August 17, 2022

An award-winning journalist who was a former New York Times contributor has been killed by Russian forces near Kyiv, the region’s head of police said Sunday.

Brent Renaud, 51, a video journalist, was fatally shot when Russian troops opened fire on a car near the Romanivsky Bridge in Irpin, police said.

“The occupants cynical [sic] kill even journalists of the international media who try to show the truth about the inaction of Russian troops in Ukraine,” Kyiv Chief of Police Andrey Nebitov wrote on Facebook.

“Of course, the profession of a journalist is a risk, but US citizen Brent Renaud paid his life for trying to highlight the aggressor’s ingenuity, cruelty and ruthlessness,” he continued.

Two other journalists were also injured in the attack and taken to the hospital, Nebitov said.

Nebitov shared a video of a police officer at the scene with a bloodied man’s body.

Two other journalists were also injured in the attack and taken to the hospital.
Telegraph

The attack comes as Irpin has been the target of heavy shelling by Russian forces.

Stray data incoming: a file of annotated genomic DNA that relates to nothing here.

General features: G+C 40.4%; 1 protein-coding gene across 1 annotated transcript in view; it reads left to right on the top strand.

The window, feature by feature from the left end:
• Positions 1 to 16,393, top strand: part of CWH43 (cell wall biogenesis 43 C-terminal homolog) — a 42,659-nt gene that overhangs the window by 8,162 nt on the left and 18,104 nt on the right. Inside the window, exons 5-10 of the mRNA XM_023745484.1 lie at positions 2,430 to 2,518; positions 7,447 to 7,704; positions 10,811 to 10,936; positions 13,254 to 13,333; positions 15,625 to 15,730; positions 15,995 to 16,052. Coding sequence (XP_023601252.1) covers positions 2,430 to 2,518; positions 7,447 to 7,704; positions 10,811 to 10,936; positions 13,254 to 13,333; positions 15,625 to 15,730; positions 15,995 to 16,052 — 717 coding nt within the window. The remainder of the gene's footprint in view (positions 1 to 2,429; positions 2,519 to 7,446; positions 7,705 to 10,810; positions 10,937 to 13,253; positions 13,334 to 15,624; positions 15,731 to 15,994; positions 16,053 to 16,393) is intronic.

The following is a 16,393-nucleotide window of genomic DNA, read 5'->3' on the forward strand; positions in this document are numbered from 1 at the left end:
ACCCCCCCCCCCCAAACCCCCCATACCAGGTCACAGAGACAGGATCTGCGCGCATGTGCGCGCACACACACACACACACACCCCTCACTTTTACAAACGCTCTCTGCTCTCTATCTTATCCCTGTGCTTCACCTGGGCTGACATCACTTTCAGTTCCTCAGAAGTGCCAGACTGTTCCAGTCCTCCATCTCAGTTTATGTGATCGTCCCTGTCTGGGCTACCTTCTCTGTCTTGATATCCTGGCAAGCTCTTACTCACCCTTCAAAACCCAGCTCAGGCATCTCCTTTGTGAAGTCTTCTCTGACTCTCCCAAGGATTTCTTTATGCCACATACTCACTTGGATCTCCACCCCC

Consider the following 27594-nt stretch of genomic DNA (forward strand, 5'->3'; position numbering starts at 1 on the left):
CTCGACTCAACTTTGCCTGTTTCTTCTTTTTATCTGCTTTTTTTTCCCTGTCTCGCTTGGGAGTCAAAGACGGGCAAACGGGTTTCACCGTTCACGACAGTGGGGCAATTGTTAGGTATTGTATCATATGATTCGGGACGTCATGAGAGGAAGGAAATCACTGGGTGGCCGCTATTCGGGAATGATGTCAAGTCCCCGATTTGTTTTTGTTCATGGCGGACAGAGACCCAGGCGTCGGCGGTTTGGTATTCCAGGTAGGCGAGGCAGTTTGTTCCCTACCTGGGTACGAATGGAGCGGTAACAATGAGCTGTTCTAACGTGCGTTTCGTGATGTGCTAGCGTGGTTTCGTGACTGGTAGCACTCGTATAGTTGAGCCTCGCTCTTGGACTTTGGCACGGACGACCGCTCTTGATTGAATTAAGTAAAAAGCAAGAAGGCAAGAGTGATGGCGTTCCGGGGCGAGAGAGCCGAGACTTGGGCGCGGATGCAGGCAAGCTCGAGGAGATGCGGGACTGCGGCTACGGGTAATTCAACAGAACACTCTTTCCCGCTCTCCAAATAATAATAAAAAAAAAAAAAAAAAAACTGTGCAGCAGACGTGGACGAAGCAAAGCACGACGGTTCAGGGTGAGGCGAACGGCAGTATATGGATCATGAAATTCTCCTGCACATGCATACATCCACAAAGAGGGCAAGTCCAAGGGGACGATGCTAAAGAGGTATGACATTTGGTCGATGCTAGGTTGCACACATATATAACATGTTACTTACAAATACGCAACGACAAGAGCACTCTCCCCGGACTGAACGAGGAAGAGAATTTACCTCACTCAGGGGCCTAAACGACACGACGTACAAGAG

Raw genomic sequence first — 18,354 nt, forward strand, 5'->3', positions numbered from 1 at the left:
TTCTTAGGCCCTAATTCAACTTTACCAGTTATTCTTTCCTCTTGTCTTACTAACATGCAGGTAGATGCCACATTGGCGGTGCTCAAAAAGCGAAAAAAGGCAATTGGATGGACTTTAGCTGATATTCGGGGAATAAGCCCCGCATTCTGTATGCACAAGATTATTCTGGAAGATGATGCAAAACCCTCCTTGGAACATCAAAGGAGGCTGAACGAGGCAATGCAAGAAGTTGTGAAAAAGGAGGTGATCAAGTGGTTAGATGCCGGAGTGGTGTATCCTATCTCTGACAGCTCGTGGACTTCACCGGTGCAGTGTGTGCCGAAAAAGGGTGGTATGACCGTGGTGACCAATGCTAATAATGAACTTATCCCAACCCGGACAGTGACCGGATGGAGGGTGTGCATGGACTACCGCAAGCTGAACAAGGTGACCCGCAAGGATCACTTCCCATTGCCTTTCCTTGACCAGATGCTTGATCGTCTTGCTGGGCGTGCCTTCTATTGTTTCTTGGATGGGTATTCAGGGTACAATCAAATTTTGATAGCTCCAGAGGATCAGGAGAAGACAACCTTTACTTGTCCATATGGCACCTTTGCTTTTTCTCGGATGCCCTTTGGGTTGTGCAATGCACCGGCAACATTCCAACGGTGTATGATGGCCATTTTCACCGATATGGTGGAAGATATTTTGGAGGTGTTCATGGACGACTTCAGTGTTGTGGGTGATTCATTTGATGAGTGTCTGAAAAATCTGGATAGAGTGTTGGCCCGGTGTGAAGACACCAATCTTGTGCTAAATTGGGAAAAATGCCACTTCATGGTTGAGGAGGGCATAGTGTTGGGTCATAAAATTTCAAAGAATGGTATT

The New York Times issued a statement about Reanud’s death Sunday.


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“We are deeply saddened to hear of Brent Renaud’s death. Brent was a talented filmmaker who had contributed to The New York Times over the years,”  a New York Times spokesperson told The Post.

Press pass.
“We are deeply saddened to hear of Brent Renaud’s death,” the New York Times said.
Telegraph
Brent Renaud.
Brent Renaud won a Peabody Award for his work alongside his brother.
Todd Wiillamson/Invision for IDA/AP

Though he was initially identified as a New York Times journalist, he had not been on assignment for the newspaper at the time of his death, the spokesperson said.

“Early reports that he worked for Times circulated because he was wearing a Times press badge that had been issued for an assignment many years ago,” the spokesperson said.

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Renaud has won a Peabody Award for his work alongside his brother, Craig, according to the bio on his website. The brothers have worked on documentary projects for their company, the Renaud Brothers, from Iran, Afghanistan, Haiti, Egypt, Libya and Mosul.